More than a year after allegations of a toxic workplace culture surfaced, one of America’s (seemingly) most idyllic restaurants has closed. The Willows Inn property, one inspiration for the recent chef-y horror film The Menus, has been donated to a non-profit, The Seattle Times reported on Monday.
Since the restaurant opened on Lummi Island in 2010, a flood of diners from around the world made the two-hour drive and ferry ride from Seattle, Washington, for a taste of its rustic-chic menu and lush surroundings. But over the past five years, the Willows Inn has faced a series of lawsuits, plus an April 2021 New York Times investigation outlining accusations of wage theft, sexual harassment, and racist bullying. Despite the allegations, droves of employee resignations, and various protests by locals, the restaurant managed to stay open until November of this year, finally serving its last meal the week before Thanksgiving.
The new owner of the property, which is valued at an estimated $2 million, is the Christian nonprofit Lighthouse Mission Ministries, located in the nearby city of Bellingham. Previous owners Tim and Marcia McEvoy donated the sprawling hotel, farm, and dining room to the social services organization, which primarily seeks to end homelessness, according to The Seattle Times. It’s still unclear if and when the Mission will seek a new owner for the property, but the sale could theoretically raise a lot of money for its work. “It’s too early to know if a potential new owner would want to operate the restaurant and hotel rooms in a similar manner,” the organization said in a statement.
The restaurant gained esteem in its early years, mostly for its hyperlocal menu from former Noma chef Blaine Wetzel, which earned rave reviews on virtually every national best-of restaurant list (including a 2013 mention by Bon Apétit). Yet the Willows Inn has been clouded in controversy for the past half-decade. Here are some of the reasons why:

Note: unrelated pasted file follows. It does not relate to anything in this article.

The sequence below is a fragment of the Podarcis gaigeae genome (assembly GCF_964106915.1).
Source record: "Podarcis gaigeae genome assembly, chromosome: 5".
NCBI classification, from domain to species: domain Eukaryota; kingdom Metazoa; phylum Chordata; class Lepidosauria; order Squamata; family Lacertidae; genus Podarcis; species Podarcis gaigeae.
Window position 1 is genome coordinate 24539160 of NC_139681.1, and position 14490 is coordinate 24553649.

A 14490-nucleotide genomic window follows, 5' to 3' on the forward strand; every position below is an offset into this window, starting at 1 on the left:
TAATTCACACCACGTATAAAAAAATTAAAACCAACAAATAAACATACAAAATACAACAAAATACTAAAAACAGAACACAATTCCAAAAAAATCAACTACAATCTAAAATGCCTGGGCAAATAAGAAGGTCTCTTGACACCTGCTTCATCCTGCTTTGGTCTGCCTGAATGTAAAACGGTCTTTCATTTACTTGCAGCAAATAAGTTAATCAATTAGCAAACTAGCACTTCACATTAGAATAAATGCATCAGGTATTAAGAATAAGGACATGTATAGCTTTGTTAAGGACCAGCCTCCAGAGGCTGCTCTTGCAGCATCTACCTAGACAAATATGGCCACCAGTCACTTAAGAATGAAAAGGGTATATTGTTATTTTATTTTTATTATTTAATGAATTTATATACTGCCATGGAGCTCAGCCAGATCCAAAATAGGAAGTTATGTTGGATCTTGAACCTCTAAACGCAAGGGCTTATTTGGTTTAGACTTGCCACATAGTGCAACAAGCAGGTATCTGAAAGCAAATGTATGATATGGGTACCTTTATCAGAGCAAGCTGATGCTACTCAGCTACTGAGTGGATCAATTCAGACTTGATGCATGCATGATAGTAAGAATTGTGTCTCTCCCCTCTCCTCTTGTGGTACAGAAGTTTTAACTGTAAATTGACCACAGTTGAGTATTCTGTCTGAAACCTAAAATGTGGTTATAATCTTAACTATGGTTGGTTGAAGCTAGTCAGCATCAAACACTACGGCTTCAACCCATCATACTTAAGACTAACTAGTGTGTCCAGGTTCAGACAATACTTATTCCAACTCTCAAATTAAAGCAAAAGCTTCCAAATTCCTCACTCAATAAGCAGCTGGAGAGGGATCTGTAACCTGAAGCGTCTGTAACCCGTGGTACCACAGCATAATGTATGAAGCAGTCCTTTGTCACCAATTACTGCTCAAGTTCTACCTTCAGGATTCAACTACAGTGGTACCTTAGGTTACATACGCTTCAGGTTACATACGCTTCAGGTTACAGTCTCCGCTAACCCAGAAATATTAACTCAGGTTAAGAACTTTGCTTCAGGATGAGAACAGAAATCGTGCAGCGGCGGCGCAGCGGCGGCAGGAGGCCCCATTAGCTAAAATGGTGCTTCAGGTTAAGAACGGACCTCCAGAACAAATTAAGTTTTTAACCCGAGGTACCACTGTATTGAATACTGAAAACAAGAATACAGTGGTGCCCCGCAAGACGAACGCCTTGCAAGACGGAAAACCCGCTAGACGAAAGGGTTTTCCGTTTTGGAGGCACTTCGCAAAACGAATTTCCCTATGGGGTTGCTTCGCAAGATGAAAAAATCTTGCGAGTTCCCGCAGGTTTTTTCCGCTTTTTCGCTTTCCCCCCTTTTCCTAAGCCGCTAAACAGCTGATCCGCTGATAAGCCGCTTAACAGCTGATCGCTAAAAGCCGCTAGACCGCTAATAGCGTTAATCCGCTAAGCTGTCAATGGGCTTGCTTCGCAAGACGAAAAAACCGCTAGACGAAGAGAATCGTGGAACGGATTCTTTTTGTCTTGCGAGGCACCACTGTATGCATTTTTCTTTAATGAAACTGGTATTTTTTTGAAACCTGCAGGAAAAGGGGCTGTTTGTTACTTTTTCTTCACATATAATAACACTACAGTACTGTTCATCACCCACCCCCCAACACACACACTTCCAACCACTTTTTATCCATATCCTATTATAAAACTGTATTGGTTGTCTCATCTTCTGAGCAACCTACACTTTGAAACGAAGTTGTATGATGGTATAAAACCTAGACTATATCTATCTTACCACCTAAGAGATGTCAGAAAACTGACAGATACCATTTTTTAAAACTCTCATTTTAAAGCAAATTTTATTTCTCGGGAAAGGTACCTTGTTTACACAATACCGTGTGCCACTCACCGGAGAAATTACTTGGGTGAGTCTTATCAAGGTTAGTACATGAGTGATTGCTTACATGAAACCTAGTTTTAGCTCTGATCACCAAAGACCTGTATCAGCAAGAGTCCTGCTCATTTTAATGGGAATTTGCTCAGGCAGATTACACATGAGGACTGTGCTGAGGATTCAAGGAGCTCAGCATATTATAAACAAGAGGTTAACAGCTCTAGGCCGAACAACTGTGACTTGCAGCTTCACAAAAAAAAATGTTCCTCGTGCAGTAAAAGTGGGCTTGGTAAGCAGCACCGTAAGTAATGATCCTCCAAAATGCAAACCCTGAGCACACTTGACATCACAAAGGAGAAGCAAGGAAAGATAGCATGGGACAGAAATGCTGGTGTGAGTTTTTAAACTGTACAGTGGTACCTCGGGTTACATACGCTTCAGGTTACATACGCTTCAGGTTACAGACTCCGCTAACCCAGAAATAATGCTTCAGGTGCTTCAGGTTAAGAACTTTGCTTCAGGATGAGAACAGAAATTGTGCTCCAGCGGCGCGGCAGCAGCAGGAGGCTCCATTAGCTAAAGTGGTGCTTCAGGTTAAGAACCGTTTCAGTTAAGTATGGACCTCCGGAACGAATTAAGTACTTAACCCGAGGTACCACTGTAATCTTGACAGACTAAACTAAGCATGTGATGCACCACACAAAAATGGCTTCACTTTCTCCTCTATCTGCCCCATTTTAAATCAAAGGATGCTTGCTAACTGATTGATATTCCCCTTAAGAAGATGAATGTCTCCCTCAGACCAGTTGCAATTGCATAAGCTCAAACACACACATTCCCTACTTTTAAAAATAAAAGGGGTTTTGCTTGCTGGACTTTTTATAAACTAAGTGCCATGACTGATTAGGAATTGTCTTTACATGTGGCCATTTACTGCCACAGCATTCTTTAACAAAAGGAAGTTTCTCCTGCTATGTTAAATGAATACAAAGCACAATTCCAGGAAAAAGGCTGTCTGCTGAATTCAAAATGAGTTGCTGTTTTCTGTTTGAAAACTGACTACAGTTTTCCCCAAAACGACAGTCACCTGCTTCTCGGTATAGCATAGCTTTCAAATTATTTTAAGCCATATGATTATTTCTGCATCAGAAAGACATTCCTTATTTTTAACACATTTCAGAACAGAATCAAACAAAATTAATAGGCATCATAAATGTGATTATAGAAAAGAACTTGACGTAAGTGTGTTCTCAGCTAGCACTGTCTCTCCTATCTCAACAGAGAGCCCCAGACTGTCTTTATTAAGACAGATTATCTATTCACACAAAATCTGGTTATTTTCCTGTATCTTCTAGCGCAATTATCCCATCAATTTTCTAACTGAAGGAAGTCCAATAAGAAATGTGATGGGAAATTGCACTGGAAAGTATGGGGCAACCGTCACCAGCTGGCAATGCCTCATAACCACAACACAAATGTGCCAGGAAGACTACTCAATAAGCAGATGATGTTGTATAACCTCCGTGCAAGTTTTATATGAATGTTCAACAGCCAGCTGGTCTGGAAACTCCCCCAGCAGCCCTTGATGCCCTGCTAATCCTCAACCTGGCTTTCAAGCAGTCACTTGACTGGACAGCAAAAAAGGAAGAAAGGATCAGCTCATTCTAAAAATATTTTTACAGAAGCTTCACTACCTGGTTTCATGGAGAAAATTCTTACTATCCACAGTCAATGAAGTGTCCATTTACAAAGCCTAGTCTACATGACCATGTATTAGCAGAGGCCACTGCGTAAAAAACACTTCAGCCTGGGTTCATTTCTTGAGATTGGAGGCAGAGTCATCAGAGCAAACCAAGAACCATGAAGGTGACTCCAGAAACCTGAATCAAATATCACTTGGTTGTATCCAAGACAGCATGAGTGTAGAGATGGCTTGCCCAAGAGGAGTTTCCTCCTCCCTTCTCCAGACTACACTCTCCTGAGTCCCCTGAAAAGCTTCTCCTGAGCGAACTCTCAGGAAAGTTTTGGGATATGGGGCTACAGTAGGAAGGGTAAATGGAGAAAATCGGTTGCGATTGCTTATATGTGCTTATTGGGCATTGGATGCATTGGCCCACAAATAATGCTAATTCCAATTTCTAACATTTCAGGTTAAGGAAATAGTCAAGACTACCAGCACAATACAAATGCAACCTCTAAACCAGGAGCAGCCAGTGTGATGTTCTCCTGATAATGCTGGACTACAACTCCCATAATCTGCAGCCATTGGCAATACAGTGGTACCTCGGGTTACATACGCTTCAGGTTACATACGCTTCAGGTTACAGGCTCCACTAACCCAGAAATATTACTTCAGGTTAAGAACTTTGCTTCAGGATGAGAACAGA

- In 2017, the restaurant was ordered to pay $149,000 in damages and unpaid wages to kitchen employees. According to a 2017 Eater report, the Inn required its entry-level employees to work a one-month long unpaid trial. Once hired, they were allegedly paid daily rates as low as $50 with no overtime and 14-hour shifts.
- In early 2021, the restaurant paid $600,000 to settle a class action lawsuit riddled with similar accusations. At the time, Wetzel denied any wrongdoing.
- Later that same year, a New York Times investigation uncovered allegations from 35 employees of verbal and sexual harassment, brutal 16- to 18-hour days, and sexist and racist bullying by Wetzel and manager Reid Johnson. According to the Times, workers accused Wetzel of pressuring young female employees “to drink alcohol, use illegal drugs and have sex with male kitchen staff members and visiting chefs.” The piece also alleged that the restaurant was passing off store-bought ingredients as being island-harvested. The owners denied the accusations then; the resulting class-action lawsuit, featuring 137 former employees, was settled this year for $1.37 million.
- According to The Seattle Times, the Willows Inn also faced three other individual civil cases of over wage theft and wrongful termination this year. the New York Times reports that those have since been resolved.